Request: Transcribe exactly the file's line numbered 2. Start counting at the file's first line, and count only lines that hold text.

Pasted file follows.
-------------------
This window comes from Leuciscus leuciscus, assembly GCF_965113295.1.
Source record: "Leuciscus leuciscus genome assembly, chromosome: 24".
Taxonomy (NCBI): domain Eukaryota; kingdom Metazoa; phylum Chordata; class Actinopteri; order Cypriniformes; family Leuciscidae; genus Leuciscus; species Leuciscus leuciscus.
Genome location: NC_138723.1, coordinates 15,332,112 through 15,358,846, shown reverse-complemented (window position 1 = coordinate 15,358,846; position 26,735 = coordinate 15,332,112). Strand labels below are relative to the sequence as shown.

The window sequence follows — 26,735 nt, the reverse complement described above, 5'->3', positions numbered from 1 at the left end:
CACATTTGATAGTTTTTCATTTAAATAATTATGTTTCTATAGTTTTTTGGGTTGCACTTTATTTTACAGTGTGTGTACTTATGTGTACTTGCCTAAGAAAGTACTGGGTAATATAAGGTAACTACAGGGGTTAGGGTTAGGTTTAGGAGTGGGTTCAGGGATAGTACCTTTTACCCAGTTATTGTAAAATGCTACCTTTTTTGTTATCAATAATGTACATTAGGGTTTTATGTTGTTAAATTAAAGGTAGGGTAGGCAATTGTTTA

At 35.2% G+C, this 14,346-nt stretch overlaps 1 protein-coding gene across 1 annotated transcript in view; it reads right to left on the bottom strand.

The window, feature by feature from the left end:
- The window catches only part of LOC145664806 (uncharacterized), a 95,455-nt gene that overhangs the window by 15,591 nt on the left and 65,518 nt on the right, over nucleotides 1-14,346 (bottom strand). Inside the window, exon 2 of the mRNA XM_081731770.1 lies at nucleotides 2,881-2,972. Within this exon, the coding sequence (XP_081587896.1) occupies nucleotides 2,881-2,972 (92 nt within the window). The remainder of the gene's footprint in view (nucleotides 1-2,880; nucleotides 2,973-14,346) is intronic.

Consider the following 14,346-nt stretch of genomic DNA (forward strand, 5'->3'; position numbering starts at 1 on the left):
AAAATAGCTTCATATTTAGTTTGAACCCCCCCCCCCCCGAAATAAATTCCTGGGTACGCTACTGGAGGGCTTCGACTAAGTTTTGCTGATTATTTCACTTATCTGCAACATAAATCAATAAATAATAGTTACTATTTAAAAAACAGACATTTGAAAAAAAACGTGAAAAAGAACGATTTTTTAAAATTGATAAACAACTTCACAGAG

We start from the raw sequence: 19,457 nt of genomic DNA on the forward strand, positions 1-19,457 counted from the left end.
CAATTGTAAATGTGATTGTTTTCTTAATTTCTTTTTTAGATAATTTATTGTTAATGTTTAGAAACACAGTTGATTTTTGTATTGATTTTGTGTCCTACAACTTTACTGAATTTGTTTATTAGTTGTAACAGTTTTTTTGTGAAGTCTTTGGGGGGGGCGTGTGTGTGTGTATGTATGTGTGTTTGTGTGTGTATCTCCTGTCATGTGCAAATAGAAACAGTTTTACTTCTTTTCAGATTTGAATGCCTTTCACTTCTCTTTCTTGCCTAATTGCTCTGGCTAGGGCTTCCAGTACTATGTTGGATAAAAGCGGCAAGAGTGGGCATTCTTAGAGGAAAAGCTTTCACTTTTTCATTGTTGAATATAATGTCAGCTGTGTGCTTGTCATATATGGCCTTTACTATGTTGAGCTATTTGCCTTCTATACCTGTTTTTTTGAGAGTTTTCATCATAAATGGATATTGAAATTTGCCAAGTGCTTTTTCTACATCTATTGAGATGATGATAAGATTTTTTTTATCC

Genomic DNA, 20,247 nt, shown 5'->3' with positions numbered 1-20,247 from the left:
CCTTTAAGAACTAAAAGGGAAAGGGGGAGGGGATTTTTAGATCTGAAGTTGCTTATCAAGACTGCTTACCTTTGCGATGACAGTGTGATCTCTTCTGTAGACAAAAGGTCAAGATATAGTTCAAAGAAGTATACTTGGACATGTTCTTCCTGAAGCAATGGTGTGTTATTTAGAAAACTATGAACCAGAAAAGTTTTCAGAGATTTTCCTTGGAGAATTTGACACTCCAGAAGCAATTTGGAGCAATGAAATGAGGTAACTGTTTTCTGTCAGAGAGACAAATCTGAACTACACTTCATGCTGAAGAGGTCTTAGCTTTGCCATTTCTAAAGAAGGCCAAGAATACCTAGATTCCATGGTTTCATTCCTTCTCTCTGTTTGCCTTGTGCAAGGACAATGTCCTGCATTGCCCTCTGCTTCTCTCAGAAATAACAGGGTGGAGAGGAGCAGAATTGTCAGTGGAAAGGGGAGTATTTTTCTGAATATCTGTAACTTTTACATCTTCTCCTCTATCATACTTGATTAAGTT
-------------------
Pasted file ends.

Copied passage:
Source record: "Leuciscus leuciscus genome assembly, chromosome: 24".